At last year's Chaos Communication Camp in Germany, security expert Gadi Evron gave a talk called "Hacking the...
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Bionic Man," painting a possible future in which devices implanted in people could be compromised as easily as today's PC. It sounds like a tale of science fiction. But a recently released research paper suggests there's real cause for concern.
A team of researchers from the University of Washington and the University of Massachusetts say in the report, published as a .pdf on www.secure-medicine.org, that they were able to gain wireless access to a combination heart defibrillator and pacemaker.
Once they had access, the researchers found a way to reprogram the device to deliver electric jolts and turn it off.
"We successfully triggered command shocks via replayed commands even after turning off all of the ICD's automatic therapies," the researchers said, adding that they also figured out how to access personal data by eavesdropping on signals coming from the implant.
"We were able to find clear text representations of a wide range of what would have been patient data in captured transmissions," the researchers said, noting that they experimented with artificial patient data they stored on an ICD and did not experiment with real patient data. "Even without knowledge of the semantics of the packet format, these data are easily extractable."
The researchers were quick to point out that such attacks aren't going to happen today. Evron agrees, but said it's a real threat for the future that device makers should start preparing for today.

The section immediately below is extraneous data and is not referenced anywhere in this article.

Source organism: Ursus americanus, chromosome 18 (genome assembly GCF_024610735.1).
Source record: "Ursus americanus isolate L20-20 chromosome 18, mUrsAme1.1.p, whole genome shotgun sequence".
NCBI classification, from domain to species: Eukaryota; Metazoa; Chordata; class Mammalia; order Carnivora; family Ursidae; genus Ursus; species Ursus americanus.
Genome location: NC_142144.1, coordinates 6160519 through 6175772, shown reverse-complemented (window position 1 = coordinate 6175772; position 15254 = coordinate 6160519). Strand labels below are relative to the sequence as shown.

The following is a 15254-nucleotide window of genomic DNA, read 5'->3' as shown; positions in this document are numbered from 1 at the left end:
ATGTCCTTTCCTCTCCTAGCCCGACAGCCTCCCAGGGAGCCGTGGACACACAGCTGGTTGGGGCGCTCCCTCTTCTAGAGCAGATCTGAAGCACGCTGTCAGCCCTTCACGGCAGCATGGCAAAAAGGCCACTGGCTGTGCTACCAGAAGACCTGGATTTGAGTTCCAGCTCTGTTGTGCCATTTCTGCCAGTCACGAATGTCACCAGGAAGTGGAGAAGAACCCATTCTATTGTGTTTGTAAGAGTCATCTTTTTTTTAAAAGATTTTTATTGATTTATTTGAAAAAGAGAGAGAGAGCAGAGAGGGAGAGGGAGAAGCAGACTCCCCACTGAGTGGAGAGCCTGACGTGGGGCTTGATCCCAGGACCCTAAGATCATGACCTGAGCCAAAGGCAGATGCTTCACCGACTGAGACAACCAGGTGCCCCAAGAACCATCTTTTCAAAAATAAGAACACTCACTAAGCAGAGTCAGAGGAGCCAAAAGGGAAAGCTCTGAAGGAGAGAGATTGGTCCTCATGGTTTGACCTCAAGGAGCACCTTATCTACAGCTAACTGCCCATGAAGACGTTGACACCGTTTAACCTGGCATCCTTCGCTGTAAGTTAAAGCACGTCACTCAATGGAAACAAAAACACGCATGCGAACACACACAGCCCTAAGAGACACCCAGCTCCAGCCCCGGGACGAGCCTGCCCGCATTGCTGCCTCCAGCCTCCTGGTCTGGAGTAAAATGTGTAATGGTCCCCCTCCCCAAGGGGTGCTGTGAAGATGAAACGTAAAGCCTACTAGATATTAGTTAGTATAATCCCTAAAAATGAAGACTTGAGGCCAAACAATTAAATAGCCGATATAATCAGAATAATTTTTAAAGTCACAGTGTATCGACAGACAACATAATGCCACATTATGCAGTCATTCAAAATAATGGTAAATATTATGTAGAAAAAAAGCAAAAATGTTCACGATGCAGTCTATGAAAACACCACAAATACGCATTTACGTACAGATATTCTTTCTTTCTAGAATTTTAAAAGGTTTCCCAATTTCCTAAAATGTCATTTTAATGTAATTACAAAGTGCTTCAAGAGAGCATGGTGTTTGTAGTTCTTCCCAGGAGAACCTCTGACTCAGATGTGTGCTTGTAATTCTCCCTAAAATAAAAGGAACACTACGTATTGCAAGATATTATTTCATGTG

"One of the things I was pointing out during my talk last year is that more advanced cybernetic technologies are coming," said Evron, a prominent Israeli researcher who has, among other things, helped investigate massive cyberattacks that sent the Web-dependent nation of Estonia reeling last April. "My main concern is that we know every program written by humans has bugs. In an environment as complex as the human body, there is more vulnerability to be had."
He said that when looking at the current threat landscape, one must consider if they'd really be comfortable putting a hackable device in their body. Evron personally would not be comfortable with it, but said there are plenty of people who wouldn't necessarily have a choice.
"The software world has had 20 years to work on a better process for flaw disclosure and secure coding, but the medical world has not had this experience," he said.
Dave Aitel, chief technology officer of Immunity Inc., said Evron's concerns are not far-fetched. There's good incentive for the medical establishment to use wireless technology to connect people's internal devices to their doctors, which means it's something the information security community is will have to assess.
"There are pushes in California to have a household network that connects your power company to your air conditioner and other equipment, but having access to someone's health information is even scarier, especially if you can adjust dosages or otherwise control them," Aitel said in an interview conducted over IM.
Evron hopes recent developments will encourage medical device makers to start thinking about security now, before the theoretical becomes reality in 10 years.
"I'd like to see stricter regulation for these entities," he said. "We shouldn't wait 10 years before we start making the security demands. We should start working security into these products now."
The team behind the latest research said the goal of their work is to turn Evron's hopes into reality.
"To our knowledge, no IMD patient has ever been harmed by a malicious security attack," they wrote. "While our research demonstrates that such a scenario is possible, our goals in conducting this research are to demonstrate that IMD security and privacy vulnerabilities exist; propose solutions to the identified weaknesses; encourage the development of more robust security and privacy features for IMDs; and improve the privacy and safety of IMDs for the millions of patients who enjoy their benefits."